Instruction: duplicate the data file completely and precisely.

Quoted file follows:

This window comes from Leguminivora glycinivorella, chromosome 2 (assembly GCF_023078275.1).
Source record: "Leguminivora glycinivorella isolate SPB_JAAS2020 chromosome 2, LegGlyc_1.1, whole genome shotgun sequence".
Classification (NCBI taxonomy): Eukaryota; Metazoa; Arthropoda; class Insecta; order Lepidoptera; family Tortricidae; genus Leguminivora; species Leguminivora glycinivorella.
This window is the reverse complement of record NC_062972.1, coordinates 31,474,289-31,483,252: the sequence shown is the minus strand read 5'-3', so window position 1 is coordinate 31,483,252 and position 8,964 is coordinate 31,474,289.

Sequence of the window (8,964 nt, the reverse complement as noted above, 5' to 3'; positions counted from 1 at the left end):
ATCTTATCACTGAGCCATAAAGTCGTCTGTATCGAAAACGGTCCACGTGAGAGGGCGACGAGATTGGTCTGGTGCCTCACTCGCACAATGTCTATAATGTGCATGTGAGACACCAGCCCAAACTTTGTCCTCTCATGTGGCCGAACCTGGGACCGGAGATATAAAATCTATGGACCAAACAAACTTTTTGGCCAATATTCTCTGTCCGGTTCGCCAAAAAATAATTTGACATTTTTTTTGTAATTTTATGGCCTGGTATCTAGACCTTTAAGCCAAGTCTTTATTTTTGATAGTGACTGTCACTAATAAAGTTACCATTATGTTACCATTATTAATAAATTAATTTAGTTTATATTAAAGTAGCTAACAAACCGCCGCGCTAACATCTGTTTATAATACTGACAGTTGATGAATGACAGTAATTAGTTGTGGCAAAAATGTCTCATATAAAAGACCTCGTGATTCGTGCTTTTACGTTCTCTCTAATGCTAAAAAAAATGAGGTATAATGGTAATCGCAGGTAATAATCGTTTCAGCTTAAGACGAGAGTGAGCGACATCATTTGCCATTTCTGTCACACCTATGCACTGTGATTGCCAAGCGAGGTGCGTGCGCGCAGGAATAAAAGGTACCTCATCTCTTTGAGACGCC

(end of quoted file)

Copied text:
This window comes from Leguminivora glycinivorella, chromosome 2 (assembly GCF_023078275.1).
Source record: "Leguminivora glycinivorella isolate SPB_JAAS2020 chromosome 2, LegGlyc_1.1, whole genome shotgun sequence".
Classification (NCBI taxonomy): Eukaryota; Metazoa; Arthropoda; class Insecta; order Lepidoptera; family Tortricidae; genus Leguminivora; species Leguminivora glycinivorella.
This window is the reverse complement of record NC_062972.1, coordinates 31,474,289-31,483,252: the sequence shown is the minus strand read 5'-3', so window position 1 is coordinate 31,483,252 and position 8,964 is coordinate 31,474,289.

Sequence of the window (8,964 nt, the reverse complement as noted above, 5' to 3'; positions counted from 1 at the left end):
ATCTTATCACTGAGCCATAAAGTCGTCTGTATCGAAAACGGTCCACGTGAGAGGGCGACGAGATTGGTCTGGTGCCTCACTCGCACAATGTCTATAATGTGCATGTGAGACACCAGCCCAAACTTTGTCCTCTCATGTGGCCGAACCTGGGACCGGAGATATAAAATCTATGGACCAAACAAACTTTTTGGCCAATATTCTCTGTCCGGTTCGCCAAAAAATAATTTGACATTTTTTTTGTAATTTTATGGCCTGGTATCTAGACCTTTAAGCCAAGTCTTTATTTTTGATAGTGACTGTCACTAATAAAGTTACCATTATGTTACCATTATTAATAAATTAATTTAGTTTATATTAAAGTAGCTAACAAACCGCCGCGCTAACATCTGTTTATAATACTGACAGTTGATGAATGACAGTAATTAGTTGTGGCAAAAATGTCTCATATAAAAGACCTCGTGATTCGTGCTTTTACGTTCTCTCTAATGCTAAAAAAAATGAGGTATAATGGTAATCGCAGGTAATAATCGTTTCAGCTTAAGACGAGAGTGAGCGACATCATTTGCCATTTCTGTCACACCTATGCACTGTGATTGCCAAGCGAGGTGCGTGCGCGCAGGAATAAAAGGTACCTCATCTCTTTGAGACGCC